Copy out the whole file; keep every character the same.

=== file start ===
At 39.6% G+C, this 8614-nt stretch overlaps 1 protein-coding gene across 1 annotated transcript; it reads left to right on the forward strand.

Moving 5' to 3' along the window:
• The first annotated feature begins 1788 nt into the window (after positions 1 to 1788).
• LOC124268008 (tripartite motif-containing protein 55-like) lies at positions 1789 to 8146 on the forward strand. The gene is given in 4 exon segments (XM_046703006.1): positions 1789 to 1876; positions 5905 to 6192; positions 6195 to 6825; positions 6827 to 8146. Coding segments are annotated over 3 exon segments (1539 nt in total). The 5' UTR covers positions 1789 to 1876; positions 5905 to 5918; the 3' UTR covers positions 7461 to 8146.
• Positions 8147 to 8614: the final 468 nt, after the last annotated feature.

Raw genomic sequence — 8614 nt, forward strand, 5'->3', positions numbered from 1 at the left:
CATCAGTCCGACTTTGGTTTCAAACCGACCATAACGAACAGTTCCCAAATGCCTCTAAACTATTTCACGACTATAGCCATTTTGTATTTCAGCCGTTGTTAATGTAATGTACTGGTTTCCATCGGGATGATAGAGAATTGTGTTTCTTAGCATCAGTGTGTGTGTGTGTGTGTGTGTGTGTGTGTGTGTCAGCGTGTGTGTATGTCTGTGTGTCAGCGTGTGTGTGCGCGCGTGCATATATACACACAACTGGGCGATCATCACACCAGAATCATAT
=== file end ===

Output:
At 39.6% G+C, this 8614-nt stretch overlaps 1 protein-coding gene across 1 annotated transcript; it reads left to right on the forward strand.

Moving 5' to 3' along the window:
• The first annotated feature begins 1788 nt into the window (after positions 1 to 1788).
• LOC124268008 (tripartite motif-containing protein 55-like) lies at positions 1789 to 8146 on the forward strand. The gene is given in 4 exon segments (XM_046703006.1): positions 1789 to 1876; positions 5905 to 6192; positions 6195 to 6825; positions 6827 to 8146. Coding segments are annotated over 3 exon segments (1539 nt in total). The 5' UTR covers positions 1789 to 1876; positions 5905 to 5918; the 3' UTR covers positions 7461 to 8146.
• Positions 8147 to 8614: the final 468 nt, after the last annotated feature.

Raw genomic sequence — 8614 nt, forward strand, 5'->3', positions numbered from 1 at the left:
CATCAGTCCGACTTTGGTTTCAAACCGACCATAACGAACAGTTCCCAAATGCCTCTAAACTATTTCACGACTATAGCCATTTTGTATTTCAGCCGTTGTTAATGTAATGTACTGGTTTCCATCGGGATGATAGAGAATTGTGTTTCTTAGCATCAGTGTGTGTGTGTGTGTGTGTGTGTGTGTGTGTGTCAGCGTGTGTGTATGTCTGTGTGTCAGCGTGTGTGTGCGCGCGTGCATATATACACACAACTGGGCGATCATCACACCAGAATCATAT